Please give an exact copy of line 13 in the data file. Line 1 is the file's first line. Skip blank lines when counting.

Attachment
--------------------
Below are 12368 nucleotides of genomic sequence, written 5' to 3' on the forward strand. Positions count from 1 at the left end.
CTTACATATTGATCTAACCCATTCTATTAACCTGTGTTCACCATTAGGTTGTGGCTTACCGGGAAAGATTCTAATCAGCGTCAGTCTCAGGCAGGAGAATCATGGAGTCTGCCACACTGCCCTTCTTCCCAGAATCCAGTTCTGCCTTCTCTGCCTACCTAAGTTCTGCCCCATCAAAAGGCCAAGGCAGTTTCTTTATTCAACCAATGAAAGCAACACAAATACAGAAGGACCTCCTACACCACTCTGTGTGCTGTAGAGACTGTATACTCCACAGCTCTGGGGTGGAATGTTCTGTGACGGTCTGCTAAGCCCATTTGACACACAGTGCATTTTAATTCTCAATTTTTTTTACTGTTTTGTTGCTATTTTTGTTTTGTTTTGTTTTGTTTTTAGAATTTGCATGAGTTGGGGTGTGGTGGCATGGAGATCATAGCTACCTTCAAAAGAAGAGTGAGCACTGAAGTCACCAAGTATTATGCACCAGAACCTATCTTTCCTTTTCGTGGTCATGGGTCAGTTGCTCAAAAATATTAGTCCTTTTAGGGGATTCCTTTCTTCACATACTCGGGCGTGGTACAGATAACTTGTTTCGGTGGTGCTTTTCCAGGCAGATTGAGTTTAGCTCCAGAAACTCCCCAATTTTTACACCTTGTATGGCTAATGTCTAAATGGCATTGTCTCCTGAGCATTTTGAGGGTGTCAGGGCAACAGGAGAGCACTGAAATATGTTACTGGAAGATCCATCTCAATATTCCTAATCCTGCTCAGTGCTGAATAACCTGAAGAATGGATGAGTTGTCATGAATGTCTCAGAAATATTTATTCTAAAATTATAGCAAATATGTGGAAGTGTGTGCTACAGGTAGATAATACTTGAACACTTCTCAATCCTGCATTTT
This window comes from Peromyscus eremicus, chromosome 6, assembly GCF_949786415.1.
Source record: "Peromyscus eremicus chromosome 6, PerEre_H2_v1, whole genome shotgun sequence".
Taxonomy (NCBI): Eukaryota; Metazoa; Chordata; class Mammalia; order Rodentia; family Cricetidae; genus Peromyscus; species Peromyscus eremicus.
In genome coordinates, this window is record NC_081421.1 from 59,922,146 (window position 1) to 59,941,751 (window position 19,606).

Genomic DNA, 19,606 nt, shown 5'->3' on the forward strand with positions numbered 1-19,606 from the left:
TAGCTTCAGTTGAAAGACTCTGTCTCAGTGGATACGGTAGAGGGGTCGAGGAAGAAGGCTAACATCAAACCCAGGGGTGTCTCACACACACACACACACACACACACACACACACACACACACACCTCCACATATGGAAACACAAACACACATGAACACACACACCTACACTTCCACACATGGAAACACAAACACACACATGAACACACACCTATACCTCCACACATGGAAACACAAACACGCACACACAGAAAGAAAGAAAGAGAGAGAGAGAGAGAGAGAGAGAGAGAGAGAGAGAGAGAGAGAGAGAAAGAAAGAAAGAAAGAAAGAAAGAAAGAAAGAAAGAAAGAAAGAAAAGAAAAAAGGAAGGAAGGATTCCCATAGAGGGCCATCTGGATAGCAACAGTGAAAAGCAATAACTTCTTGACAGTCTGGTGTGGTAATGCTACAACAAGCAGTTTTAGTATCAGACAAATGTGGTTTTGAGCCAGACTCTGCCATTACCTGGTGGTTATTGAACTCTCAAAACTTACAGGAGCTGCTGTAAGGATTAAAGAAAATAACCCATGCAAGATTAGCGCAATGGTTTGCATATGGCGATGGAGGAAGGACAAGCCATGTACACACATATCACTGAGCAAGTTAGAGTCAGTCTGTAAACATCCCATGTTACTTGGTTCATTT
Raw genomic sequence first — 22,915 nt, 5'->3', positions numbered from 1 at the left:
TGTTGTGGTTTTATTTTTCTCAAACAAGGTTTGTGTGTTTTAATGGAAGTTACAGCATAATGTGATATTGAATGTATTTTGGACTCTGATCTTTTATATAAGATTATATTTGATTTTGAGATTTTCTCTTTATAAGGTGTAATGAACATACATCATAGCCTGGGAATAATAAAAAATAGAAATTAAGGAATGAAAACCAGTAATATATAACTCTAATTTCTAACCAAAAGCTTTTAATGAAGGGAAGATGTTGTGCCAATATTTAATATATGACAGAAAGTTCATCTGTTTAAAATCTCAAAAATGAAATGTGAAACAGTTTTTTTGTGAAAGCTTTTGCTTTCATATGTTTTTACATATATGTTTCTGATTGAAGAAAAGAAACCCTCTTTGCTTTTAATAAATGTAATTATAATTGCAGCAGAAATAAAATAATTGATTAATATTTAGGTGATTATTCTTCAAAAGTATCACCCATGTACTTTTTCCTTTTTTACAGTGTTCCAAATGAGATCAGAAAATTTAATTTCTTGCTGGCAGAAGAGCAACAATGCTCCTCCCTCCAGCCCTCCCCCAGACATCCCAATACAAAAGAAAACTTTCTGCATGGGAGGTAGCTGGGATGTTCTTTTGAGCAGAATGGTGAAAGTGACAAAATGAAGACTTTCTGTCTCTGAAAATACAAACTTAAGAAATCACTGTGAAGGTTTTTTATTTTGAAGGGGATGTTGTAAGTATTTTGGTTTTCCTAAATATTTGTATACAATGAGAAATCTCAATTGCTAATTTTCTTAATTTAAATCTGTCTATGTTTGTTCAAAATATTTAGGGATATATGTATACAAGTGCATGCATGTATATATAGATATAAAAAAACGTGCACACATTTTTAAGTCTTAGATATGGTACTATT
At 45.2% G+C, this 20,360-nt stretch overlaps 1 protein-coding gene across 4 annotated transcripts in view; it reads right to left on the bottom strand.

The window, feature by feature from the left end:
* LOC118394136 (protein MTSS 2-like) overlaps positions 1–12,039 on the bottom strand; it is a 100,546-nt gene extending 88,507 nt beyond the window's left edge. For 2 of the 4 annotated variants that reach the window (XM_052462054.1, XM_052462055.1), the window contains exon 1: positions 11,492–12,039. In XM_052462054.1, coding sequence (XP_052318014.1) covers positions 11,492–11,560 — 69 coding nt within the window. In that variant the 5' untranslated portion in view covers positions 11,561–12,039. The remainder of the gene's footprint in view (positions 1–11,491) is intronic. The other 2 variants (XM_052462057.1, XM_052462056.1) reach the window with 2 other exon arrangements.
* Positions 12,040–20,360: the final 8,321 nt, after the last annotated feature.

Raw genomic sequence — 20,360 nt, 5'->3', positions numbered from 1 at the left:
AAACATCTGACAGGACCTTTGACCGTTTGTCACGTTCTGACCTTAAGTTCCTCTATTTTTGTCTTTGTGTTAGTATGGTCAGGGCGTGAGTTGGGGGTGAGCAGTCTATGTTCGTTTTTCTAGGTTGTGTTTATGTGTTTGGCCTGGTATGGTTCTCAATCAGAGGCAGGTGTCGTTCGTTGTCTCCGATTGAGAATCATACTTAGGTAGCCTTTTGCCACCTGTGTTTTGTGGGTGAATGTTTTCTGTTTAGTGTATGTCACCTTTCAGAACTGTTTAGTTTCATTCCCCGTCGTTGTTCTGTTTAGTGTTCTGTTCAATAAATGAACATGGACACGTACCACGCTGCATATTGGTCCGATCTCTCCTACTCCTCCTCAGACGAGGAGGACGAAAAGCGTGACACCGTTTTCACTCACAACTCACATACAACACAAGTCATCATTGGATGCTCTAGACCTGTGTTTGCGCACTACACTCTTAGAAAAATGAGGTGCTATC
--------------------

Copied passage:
* LOC118394136 (protein MTSS 2-like) overlaps positions 1–12,039 on the bottom strand; it is a 100,546-nt gene extending 88,507 nt beyond the window's left edge. For 2 of the 4 annotated variants that reach the window (XM_052462054.1, XM_052462055.1), the window contains exon 1: positions 11,492–12,039. In XM_052462054.1, coding sequence (XP_052318014.1) covers positions 11,492–11,560 — 69 coding nt within the window. In that variant the 5' untranslated portion in view covers positions 11,561–12,039. The remainder of the gene's footprint in view (positions 1–11,491) is intronic. The other 2 variants (XM_052462057.1, XM_052462056.1) reach the window with 2 other exon arrangements.